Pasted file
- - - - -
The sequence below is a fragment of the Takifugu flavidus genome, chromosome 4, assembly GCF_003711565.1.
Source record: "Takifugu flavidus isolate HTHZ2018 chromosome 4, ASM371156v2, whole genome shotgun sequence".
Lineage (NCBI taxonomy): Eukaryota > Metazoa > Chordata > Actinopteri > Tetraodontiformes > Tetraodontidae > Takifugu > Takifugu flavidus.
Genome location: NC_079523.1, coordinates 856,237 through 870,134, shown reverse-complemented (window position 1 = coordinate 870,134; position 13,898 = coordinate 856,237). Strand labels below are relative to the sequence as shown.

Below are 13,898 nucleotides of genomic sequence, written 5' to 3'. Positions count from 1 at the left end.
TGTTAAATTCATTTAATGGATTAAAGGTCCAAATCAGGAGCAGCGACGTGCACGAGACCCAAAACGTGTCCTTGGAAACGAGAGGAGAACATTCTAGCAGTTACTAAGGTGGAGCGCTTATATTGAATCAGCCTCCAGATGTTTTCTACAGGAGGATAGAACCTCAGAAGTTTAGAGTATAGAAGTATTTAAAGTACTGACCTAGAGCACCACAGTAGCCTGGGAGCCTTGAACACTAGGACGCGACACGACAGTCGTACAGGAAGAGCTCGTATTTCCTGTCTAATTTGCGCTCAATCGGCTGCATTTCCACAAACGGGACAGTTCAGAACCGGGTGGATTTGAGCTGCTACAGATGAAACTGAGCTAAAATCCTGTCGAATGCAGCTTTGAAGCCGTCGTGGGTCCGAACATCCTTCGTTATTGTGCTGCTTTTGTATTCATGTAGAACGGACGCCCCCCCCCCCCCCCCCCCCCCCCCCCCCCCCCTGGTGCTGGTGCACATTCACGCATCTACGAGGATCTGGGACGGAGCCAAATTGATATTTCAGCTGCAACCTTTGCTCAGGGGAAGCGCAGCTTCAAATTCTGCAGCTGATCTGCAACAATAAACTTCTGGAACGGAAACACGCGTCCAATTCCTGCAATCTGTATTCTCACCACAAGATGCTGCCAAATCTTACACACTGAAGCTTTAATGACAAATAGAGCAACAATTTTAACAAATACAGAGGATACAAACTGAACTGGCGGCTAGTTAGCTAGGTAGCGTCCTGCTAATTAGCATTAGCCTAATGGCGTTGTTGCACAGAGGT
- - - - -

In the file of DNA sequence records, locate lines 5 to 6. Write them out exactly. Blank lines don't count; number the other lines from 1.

Below are 13,898 nucleotides of genomic sequence, written 5' to 3'. Positions count from 1 at the left end.
TGTTAAATTCATTTAATGGATTAAAGGTCCAAATCAGGAGCAGCGACGTGCACGAGACCCAAAACGTGTCCTTGGAAACGAGAGGAGAACATTCTAGCAGTTACTAAGGTGGAGCGCTTATATTGAATCAGCCTCCAGATGTTTTCTACAGGAGGATAGAACCTCAGAAGTTTAGAGTATAGAAGTATTTAAAGTACTGACCTAGAGCACCACAGTAGCCTGGGAGCCTTGAACACTAGGACGCGACACGACAGTCGTACAGGAAGAGCTCGTATTTCCTGTCTAATTTGCGCTCAATCGGCTGCATTTCCACAAACGGGACAGTTCAGAACCGGGTGGATTTGAGCTGCTACAGATGAAACTGAGCTAAAATCCTGTCGAATGCAGCTTTGAAGCCGTCGTGGGTCCGAACATCCTTCGTTATTGTGCTGCTTTTGTATTCATGTAGAACGGACGCCCCCCCCCCCCCCCCCCCCCCCCCCCCCCCCCTGGTGCTGGTGCACATTCACGCATCTACGAGGATCTGGGACGGAGCCAAATTGATATTTCAGCTGCAACCTTTGCTCAGGGGAAGCGCAGCTTCAAATTCTGCAGCTGATCTGCAACAATAAACTTCTGGAACGGAAACACGCGTCCAATTCCTGCAATCTGTATTCTCACCACAAGATGCTGCCAAATCTTACACACTGAAGCTTTAATGACAAATAGAGCAACAATTTTAACAAATACAGAGGATACAAACTGAACTGGCGGCTAGTTAGCTAGGTAGCGTCCTGCTAATTAGCATTAGCCTAATGGCGTTGTTGCACAGAGGT